The world No.11 is not afraid to admit the scars of his opening round of 79 in the last Open Championship to be played two years ago remain raw, as he fluffed his lines on a course he knew so well.
It's not just that this was another major that slipped through his fingers. This was the one that meant more, in front of his own people and with the most intense spotlight falling on him.
And that may be why it went so wrong so quickly.
McIlroy had set his sights on winning his second Claret Jug in front of his home fans at Portrush long before he returned to his homeland but, as he admitted, the weight of expectation has got too much for him.
A second round of 65 left McIlroy one short of the cut mark and departing back to his adopted American homeland regrets aplenty, as he confirmed in an interview that saw him breaking down in tears as he tried to sum up his failure to make the most of a chance to shine on home soil.
The iconic victory for compatriot Shane Lowry at Portrush left McIlroy to look in on what it was like for a local here to win The Open in Ireland and two years on, he admits his opening round at Portrush has left a lasting legacy.
Speaking at an event to launch GolfPass on Sky Q in Ireland, the four-time major winner admitted he has thought long and hard about what went wrong on a course he knew so well and he hopes the experience has allowed him to grow as a golfer.
"I didn't approach Portrush the right way in terms of preparing myself to play in that atmosphere in front of those people," he told us.
"It was almost as if once that first round was out of the way I was unburdened because I was like 'I can't win from here' and then I go out and shoot 65 on the second day.
"It's trying to feel on the first day how I felt on the second day, that's the key. That's just unburdening yourself.
"There are certain things you can do, mental exercises, to get into that frame of mind but in Portrush that week I didn't do a good enough job and I learned from that and it's something I've tried to improve on since."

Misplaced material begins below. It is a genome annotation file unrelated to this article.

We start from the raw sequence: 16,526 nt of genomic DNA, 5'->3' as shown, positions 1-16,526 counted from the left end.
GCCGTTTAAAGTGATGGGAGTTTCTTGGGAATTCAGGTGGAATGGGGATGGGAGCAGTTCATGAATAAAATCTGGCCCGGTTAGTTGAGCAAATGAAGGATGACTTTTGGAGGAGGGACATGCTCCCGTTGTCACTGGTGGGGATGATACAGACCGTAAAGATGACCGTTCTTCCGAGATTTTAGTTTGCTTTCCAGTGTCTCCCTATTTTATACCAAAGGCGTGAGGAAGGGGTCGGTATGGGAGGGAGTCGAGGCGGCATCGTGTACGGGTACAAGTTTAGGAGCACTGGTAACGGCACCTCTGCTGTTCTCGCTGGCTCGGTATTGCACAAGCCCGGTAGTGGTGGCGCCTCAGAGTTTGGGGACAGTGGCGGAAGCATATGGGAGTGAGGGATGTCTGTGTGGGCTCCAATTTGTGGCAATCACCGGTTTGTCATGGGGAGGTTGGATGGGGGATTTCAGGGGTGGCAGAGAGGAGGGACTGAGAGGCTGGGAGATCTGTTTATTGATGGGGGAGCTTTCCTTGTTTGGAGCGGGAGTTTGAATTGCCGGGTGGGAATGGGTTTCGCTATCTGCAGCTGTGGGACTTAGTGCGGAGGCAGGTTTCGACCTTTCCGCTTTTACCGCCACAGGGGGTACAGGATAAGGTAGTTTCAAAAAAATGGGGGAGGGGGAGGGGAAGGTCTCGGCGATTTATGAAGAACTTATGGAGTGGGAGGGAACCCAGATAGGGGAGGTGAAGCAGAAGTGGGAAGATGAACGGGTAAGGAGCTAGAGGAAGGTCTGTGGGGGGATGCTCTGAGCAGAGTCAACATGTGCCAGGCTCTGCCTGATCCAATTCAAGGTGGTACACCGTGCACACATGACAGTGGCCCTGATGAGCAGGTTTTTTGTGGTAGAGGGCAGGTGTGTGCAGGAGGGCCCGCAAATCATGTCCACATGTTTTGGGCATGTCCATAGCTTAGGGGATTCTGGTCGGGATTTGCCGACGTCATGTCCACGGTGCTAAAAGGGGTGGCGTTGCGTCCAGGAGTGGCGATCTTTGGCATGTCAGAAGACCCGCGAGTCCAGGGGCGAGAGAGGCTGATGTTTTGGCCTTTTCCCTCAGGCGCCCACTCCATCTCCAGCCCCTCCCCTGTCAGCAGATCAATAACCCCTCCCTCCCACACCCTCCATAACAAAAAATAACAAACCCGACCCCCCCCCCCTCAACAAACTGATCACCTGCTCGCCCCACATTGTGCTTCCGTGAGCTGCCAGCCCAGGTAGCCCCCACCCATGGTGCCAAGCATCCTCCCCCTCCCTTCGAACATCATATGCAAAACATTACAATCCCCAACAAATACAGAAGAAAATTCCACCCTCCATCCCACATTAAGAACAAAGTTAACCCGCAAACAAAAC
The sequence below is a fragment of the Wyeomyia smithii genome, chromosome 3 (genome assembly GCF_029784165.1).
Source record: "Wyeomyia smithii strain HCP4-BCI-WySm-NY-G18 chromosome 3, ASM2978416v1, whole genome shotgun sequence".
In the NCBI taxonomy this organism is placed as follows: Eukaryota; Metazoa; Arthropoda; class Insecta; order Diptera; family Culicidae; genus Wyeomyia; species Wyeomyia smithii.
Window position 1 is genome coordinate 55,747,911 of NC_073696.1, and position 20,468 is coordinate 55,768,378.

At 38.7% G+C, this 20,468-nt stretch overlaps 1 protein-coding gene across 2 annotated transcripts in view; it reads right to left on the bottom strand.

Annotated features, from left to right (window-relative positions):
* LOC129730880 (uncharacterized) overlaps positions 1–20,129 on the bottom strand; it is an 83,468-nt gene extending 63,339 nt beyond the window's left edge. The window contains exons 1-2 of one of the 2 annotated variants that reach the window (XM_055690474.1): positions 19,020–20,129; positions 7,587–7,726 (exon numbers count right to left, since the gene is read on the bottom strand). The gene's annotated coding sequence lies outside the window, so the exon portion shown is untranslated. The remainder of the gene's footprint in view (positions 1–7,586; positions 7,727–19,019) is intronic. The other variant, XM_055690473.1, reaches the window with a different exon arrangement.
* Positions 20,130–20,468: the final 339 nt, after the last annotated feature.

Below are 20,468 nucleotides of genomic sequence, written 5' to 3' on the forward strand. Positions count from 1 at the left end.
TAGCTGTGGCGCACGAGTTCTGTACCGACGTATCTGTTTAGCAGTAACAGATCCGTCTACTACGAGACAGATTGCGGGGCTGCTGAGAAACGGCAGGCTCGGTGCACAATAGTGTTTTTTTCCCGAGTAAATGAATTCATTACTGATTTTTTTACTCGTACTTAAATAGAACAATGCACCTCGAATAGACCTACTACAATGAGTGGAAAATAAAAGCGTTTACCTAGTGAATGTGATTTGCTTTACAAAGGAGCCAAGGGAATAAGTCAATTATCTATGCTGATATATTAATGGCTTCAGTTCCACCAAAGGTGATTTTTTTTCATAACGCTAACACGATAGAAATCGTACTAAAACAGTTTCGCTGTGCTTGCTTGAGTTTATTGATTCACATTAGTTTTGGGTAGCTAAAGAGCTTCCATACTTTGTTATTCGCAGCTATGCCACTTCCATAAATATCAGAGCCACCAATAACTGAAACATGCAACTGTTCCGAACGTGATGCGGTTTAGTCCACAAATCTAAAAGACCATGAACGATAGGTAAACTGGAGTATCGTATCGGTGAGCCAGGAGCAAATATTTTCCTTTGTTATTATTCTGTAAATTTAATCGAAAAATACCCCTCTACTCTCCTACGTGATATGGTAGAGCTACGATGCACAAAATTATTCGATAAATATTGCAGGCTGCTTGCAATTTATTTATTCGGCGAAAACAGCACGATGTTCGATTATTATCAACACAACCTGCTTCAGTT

Form is crucial heading into a major, yet McIlroy has been struggling to find a consistent rhythm in his game over the course of 2021.
He admits he was caught up in a macho battle to compete with big-hitting Bryson DeChambeau in the ball speed statistics, with his wayward driving a big factor in his inability to string four consistent rounds together.
McIlroy has been working with his coach Pete Cowan on his driving in recent days after a poor showing at last week's Irish Open and he is hopeful of getting himself in a position to challenge for the Open when it gets underway at Royal St George's next week.
"I know why I was not driving the ball so well and that's half the battle," he continued. "I met up with Pete on the range here in Scotland on Tuesday morning and we did some good work.
"It is just a matter of going out on the golf course and trusting it and we are certainly in a better place than we were leaving Mount Juliet last week."
While McIlroy has not got his hands on the Claret Jug as Open champion since 2014, he believes his experience growing up on links courses gives him an edge on his American rivals in what has become the final major of the golfing year.
His three top five finishes in Open Championships prior to his nightmare at Portrush in 2019 cements his belief that he can make a push for glory in the tournament that gets underway on Thursday.
"I know how to play links golf, I grew up on it," he reflected. "I know how to play Open Championships. Portrush wasn't what I wanted but I've had a win, a second and three other top fives.
"I feel comfortable in that environment, it's been nice to get back to links golf in Scotland as I've not played links golf for two years so to familiarise myself with it has been nice.
"I'd have previously said in my career the Open was not the major which suited me the most but results say otherwise."
McIlroy was speaking as he helped to launch GolfPass in Ireland on Sky Q, with the interactive golf service offering a range of viewing delights for fans of the game.
Subscribers can watch daily golfing tips and hundreds of exclusive videos, bringing you closer to the game you love, at home, in an informative, fun and interactive way.
"I've been involved with GolfPass for the last couple of years and now it is available on Sky Q," he added.
"We are trying to bring golf into the 21st century, bring the game forward and make it more accessible.
"We have instructional videos on there, interviews, a lot of cool things on there and I'm happy to be a partner. Hopefully we can go from strength to strength and hopefully people on Sky can start to enjoy it in Ireland and the UK now.
"One of the silver linings from Covid is the uptake in participation at golf courses and we have to find how we can keep it going. An initiative like GolfPass can really help this.
"We need to make golf accessible, especially the younger generations and that's where this can be really helpful.
"A lot of the best instructors and players are on GolfPass and I've realised over the last few years how good the game of golf has been to me. Never did I believe I would be here sitting in the position I am. This feels like a way of giving something back to the game.
"There are a lot of places in the world where golf is an aspirational sport. We need to break down those barriers, so hopefully GolfPass can help with that."
GolfPass is available in Ireland on Sky Q now.